Bette Midler has been asked by fans to “do better”, after they claimed that a recent tweet by the star “demonises trans people”.
The Hocus Pocus actor, 76, recently posted on Twitter, writing: “Women of the world! We are being stripped of our rights over our bodies, our lives and even of our name!”
She continued: “They don’t call us ‘women’ anymore; they call us ‘birthing people’ or ‘menstruators,’ and even ‘people with vaginas’! Don’t let them erase you! Every human on earth owes you.”
However, many fans have responded in the comments, criticising Midler for her “disappointing” message.
“Really disappointed in this as a trans man and a Bette Midler fan,” one user wrote, further adding that “including trans men in the conversation about reproductive health does not harm women”.
Actor and presenter Siobhán McSweeney stepped in to reply to Midler, writing: “This isnt true. xxx”.
Comic and author Shaparak Khorsandi also contributed to the debate, saying: “‘I’m excited about drinks with some birthing people I went to school with... we are having a proper mensturators night out!’ Let me know when this happens. Right now it’s just a kind nod to inclusion of a tiny minority.”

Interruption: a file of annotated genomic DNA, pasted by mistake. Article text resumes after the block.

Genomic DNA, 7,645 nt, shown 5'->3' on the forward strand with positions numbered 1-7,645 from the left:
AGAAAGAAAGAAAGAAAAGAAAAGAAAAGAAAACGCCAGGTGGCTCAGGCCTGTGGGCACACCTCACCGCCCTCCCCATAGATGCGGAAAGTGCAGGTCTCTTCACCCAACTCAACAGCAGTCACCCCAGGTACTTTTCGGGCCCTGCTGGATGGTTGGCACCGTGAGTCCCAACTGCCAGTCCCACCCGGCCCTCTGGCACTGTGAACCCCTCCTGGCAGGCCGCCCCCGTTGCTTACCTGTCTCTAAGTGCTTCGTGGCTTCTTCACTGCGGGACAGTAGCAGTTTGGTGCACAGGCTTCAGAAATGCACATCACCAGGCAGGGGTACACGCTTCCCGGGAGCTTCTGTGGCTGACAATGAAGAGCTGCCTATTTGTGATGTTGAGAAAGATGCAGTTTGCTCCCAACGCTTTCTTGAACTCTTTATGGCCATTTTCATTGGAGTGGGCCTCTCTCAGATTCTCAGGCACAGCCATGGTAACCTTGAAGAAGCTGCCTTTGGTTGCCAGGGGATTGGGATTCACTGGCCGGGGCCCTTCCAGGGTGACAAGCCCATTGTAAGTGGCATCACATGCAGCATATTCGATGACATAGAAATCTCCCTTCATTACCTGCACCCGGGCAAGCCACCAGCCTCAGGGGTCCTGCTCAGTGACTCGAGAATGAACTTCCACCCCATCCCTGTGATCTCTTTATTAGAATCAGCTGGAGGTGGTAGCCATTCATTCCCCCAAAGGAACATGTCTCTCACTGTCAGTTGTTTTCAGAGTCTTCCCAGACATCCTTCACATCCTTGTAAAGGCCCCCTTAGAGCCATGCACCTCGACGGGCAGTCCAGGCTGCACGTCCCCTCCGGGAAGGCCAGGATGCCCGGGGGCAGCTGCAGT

Another fan explained: “Many folks use that language to be more inclusive of trans masculine people.”
“What words would you use to be inclusive with the trans men who still have uteruses and can get pregnant?” one questioned.
“It's because not only women menstruate, give birth, or have vaginas. Trans men do all of these things, as do non-binary folks,” someone wrote. “I love you so much, Bette, but you gotta do better here.”
Activist Panti Bliss warned Midler to not “fall for the anti-trans panic fake nonsense”.
“No one is erasing women. In a few small healthcare cases where appropriate they are using trans inclusive language. That's all,” Panti Bliss added.
“Bette you started your career in bathhouses and were at like the first Prides… you should know better than this tweet which demonises trans people for no reason,” another fan commented.
This backlash comes shortly after 1993’s Hocus Pocus, which starred Midler, Sarah Jessica Parker, and Kathy Najimy as witches from 17th-century Salem, Massachusetts, announced its forthcoming sequel.